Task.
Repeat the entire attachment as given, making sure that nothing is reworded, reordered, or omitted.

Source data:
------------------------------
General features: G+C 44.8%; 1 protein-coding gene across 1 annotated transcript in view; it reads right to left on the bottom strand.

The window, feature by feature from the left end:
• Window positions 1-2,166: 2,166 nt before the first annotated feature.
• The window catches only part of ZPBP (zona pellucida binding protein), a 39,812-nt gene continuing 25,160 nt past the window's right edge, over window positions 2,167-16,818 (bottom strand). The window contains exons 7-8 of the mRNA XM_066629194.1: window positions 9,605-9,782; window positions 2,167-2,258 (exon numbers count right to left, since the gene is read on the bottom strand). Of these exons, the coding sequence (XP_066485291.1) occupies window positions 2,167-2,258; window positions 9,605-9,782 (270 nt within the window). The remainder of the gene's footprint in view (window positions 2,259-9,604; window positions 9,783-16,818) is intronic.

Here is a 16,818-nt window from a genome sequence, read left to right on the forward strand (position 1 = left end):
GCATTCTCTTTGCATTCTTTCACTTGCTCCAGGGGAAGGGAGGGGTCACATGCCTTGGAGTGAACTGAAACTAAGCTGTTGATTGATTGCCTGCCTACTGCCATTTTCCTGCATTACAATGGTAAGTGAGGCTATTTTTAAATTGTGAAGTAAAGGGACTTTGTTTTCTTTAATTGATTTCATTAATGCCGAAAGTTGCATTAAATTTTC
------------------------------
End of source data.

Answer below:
General features: G+C 44.8%; 1 protein-coding gene across 1 annotated transcript in view; it reads right to left on the bottom strand.

The window, feature by feature from the left end:
• Window positions 1-2,166: 2,166 nt before the first annotated feature.
• The window catches only part of ZPBP (zona pellucida binding protein), a 39,812-nt gene continuing 25,160 nt past the window's right edge, over window positions 2,167-16,818 (bottom strand). The window contains exons 7-8 of the mRNA XM_066629194.1: window positions 9,605-9,782; window positions 2,167-2,258 (exon numbers count right to left, since the gene is read on the bottom strand). Of these exons, the coding sequence (XP_066485291.1) occupies window positions 2,167-2,258; window positions 9,605-9,782 (270 nt within the window). The remainder of the gene's footprint in view (window positions 2,259-9,604; window positions 9,783-16,818) is intronic.

Here is a 16,818-nt window from a genome sequence, read left to right on the forward strand (position 1 = left end):
GCATTCTCTTTGCATTCTTTCACTTGCTCCAGGGGAAGGGAGGGGTCACATGCCTTGGAGTGAACTGAAACTAAGCTGTTGATTGATTGCCTGCCTACTGCCATTTTCCTGCATTACAATGGTAAGTGAGGCTATTTTTAAATTGTGAAGTAAAGGGACTTTGTTTTCTTTAATTGATTTCATTAATGCCGAAAGTTGCATTAAATTTTC